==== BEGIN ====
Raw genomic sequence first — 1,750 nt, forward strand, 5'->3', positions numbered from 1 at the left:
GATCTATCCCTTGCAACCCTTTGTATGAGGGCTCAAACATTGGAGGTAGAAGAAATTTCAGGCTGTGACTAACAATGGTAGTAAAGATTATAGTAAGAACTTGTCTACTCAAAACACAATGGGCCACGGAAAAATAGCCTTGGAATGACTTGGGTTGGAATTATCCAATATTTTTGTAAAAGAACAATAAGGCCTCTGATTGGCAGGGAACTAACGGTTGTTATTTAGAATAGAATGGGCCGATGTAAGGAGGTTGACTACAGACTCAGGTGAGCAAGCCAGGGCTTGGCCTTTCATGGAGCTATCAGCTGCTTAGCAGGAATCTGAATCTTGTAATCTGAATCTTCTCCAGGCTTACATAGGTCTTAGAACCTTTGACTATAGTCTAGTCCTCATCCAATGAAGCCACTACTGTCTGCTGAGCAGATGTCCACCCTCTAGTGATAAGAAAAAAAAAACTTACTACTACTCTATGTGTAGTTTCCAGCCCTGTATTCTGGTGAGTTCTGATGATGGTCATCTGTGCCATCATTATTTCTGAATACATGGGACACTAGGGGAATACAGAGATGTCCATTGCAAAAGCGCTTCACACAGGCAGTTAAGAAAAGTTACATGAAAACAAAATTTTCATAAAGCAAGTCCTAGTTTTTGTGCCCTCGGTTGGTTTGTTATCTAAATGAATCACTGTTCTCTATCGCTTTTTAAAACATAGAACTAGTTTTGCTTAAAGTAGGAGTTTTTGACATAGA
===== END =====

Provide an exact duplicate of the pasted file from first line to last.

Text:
Raw genomic sequence first — 1,750 nt, forward strand, 5'->3', positions numbered from 1 at the left:
GATCTATCCCTTGCAACCCTTTGTATGAGGGCTCAAACATTGGAGGTAGAAGAAATTTCAGGCTGTGACTAACAATGGTAGTAAAGATTATAGTAAGAACTTGTCTACTCAAAACACAATGGGCCACGGAAAAATAGCCTTGGAATGACTTGGGTTGGAATTATCCAATATTTTTGTAAAAGAACAATAAGGCCTCTGATTGGCAGGGAACTAACGGTTGTTATTTAGAATAGAATGGGCCGATGTAAGGAGGTTGACTACAGACTCAGGTGAGCAAGCCAGGGCTTGGCCTTTCATGGAGCTATCAGCTGCTTAGCAGGAATCTGAATCTTGTAATCTGAATCTTCTCCAGGCTTACATAGGTCTTAGAACCTTTGACTATAGTCTAGTCCTCATCCAATGAAGCCACTACTGTCTGCTGAGCAGATGTCCACCCTCTAGTGATAAGAAAAAAAAAACTTACTACTACTCTATGTGTAGTTTCCAGCCCTGTATTCTGGTGAGTTCTGATGATGGTCATCTGTGCCATCATTATTTCTGAATACATGGGACACTAGGGGAATACAGAGATGTCCATTGCAAAAGCGCTTCACACAGGCAGTTAAGAAAAGTTACATGAAAACAAAATTTTCATAAAGCAAGTCCTAGTTTTTGTGCCCTCGGTTGGTTTGTTATCTAAATGAATCACTGTTCTCTATCGCTTTTTAAAACATAGAACTAGTTTTGCTTAAAGTAGGAGTTTTTGACATAGA